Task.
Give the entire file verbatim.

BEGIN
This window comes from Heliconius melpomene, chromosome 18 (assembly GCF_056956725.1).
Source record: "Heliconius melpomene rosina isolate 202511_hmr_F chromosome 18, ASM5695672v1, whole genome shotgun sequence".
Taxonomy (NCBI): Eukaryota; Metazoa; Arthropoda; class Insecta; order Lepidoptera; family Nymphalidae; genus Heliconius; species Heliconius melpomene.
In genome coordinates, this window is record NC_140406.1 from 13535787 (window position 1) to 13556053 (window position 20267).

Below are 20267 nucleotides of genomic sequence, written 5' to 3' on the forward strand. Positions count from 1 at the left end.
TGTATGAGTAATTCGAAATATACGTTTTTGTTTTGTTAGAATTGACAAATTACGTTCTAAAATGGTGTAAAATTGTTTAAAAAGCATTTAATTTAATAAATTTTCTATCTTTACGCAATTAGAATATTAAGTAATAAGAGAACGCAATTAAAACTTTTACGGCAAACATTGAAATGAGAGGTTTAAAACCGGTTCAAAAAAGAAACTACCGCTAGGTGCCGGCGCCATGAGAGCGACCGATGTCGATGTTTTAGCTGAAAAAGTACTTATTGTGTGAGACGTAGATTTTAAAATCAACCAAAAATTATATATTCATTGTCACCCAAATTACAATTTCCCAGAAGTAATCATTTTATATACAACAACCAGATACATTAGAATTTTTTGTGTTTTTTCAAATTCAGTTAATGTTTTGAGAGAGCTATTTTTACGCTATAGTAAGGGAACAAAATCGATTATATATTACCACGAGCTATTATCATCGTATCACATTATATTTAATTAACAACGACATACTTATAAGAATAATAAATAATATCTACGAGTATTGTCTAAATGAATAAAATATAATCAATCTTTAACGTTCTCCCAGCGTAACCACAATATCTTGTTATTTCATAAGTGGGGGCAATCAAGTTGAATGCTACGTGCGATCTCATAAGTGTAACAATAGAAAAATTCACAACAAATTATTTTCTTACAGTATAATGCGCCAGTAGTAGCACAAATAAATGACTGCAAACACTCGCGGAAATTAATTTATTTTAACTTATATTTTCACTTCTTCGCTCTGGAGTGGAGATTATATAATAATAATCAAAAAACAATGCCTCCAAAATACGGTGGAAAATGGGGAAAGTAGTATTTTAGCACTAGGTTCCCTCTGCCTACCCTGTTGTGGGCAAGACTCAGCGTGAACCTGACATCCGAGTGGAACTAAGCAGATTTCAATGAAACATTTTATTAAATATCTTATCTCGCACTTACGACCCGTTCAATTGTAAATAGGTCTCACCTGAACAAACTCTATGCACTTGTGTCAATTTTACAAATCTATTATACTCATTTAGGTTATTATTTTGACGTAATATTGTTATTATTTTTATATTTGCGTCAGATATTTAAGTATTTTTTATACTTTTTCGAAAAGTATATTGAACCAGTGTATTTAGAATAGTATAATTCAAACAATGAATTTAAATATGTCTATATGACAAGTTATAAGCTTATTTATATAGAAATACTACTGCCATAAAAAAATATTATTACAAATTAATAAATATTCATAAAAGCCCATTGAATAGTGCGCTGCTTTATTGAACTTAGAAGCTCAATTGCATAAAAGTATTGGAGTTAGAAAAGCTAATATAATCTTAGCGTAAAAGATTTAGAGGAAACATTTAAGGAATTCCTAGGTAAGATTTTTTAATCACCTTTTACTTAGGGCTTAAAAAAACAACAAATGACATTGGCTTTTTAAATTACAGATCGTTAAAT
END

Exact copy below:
This window comes from Heliconius melpomene, chromosome 18 (assembly GCF_056956725.1).
Source record: "Heliconius melpomene rosina isolate 202511_hmr_F chromosome 18, ASM5695672v1, whole genome shotgun sequence".
Taxonomy (NCBI): Eukaryota; Metazoa; Arthropoda; class Insecta; order Lepidoptera; family Nymphalidae; genus Heliconius; species Heliconius melpomene.
In genome coordinates, this window is record NC_140406.1 from 13535787 (window position 1) to 13556053 (window position 20267).

Below are 20267 nucleotides of genomic sequence, written 5' to 3' on the forward strand. Positions count from 1 at the left end.
TGTATGAGTAATTCGAAATATACGTTTTTGTTTTGTTAGAATTGACAAATTACGTTCTAAAATGGTGTAAAATTGTTTAAAAAGCATTTAATTTAATAAATTTTCTATCTTTACGCAATTAGAATATTAAGTAATAAGAGAACGCAATTAAAACTTTTACGGCAAACATTGAAATGAGAGGTTTAAAACCGGTTCAAAAAAGAAACTACCGCTAGGTGCCGGCGCCATGAGAGCGACCGATGTCGATGTTTTAGCTGAAAAAGTACTTATTGTGTGAGACGTAGATTTTAAAATCAACCAAAAATTATATATTCATTGTCACCCAAATTACAATTTCCCAGAAGTAATCATTTTATATACAACAACCAGATACATTAGAATTTTTTGTGTTTTTTCAAATTCAGTTAATGTTTTGAGAGAGCTATTTTTACGCTATAGTAAGGGAACAAAATCGATTATATATTACCACGAGCTATTATCATCGTATCACATTATATTTAATTAACAACGACATACTTATAAGAATAATAAATAATATCTACGAGTATTGTCTAAATGAATAAAATATAATCAATCTTTAACGTTCTCCCAGCGTAACCACAATATCTTGTTATTTCATAAGTGGGGGCAATCAAGTTGAATGCTACGTGCGATCTCATAAGTGTAACAATAGAAAAATTCACAACAAATTATTTTCTTACAGTATAATGCGCCAGTAGTAGCACAAATAAATGACTGCAAACACTCGCGGAAATTAATTTATTTTAACTTATATTTTCACTTCTTCGCTCTGGAGTGGAGATTATATAATAATAATCAAAAAACAATGCCTCCAAAATACGGTGGAAAATGGGGAAAGTAGTATTTTAGCACTAGGTTCCCTCTGCCTACCCTGTTGTGGGCAAGACTCAGCGTGAACCTGACATCCGAGTGGAACTAAGCAGATTTCAATGAAACATTTTATTAAATATCTTATCTCGCACTTACGACCCGTTCAATTGTAAATAGGTCTCACCTGAACAAACTCTATGCACTTGTGTCAATTTTACAAATCTATTATACTCATTTAGGTTATTATTTTGACGTAATATTGTTATTATTTTTATATTTGCGTCAGATATTTAAGTATTTTTTATACTTTTTCGAAAAGTATATTGAACCAGTGTATTTAGAATAGTATAATTCAAACAATGAATTTAAATATGTCTATATGACAAGTTATAAGCTTATTTATATAGAAATACTACTGCCATAAAAAAATATTATTACAAATTAATAAATATTCATAAAAGCCCATTGAATAGTGCGCTGCTTTATTGAACTTAGAAGCTCAATTGCATAAAAGTATTGGAGTTAGAAAAGCTAATATAATCTTAGCGTAAAAGATTTAGAGGAAACATTTAAGGAATTCCTAGGTAAGATTTTTTAATCACCTTTTACTTAGGGCTTAAAAAAACAACAAATGACATTGGCTTTTTAAATTACAGATCGTTAAAT